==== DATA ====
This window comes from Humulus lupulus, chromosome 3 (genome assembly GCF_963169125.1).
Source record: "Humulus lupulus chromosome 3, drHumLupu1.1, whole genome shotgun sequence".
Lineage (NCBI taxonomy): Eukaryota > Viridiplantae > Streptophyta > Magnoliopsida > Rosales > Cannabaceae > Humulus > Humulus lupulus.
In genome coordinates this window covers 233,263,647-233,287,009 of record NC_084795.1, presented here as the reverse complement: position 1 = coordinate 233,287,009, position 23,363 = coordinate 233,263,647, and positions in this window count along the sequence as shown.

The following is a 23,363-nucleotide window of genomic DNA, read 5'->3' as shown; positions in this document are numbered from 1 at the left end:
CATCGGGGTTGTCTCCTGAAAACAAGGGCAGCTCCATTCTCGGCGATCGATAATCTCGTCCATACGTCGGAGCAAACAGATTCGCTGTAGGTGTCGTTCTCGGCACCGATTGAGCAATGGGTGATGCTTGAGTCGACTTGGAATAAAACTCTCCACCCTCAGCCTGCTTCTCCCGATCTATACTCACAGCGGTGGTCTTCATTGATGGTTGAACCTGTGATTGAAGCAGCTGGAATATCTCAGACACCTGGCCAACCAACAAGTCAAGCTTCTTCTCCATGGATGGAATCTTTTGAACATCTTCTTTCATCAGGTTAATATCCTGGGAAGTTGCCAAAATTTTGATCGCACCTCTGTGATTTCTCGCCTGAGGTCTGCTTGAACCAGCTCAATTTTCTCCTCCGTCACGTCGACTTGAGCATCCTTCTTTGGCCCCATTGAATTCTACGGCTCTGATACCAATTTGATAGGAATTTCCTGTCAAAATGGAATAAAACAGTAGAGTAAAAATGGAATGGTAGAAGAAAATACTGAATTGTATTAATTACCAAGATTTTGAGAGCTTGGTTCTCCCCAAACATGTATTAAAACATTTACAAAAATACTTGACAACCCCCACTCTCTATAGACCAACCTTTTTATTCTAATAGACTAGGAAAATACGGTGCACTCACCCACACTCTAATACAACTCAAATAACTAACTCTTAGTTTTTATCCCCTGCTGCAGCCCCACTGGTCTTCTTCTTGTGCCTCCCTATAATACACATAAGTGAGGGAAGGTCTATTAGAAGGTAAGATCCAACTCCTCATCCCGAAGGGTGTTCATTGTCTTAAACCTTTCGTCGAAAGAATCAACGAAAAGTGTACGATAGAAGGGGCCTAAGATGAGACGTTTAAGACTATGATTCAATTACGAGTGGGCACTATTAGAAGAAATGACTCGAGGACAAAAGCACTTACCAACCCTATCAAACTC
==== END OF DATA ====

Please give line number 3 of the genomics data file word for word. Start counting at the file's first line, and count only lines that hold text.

Lineage (NCBI taxonomy): Eukaryota > Viridiplantae > Streptophyta > Magnoliopsida > Rosales > Cannabaceae > Humulus > Humulus lupulus.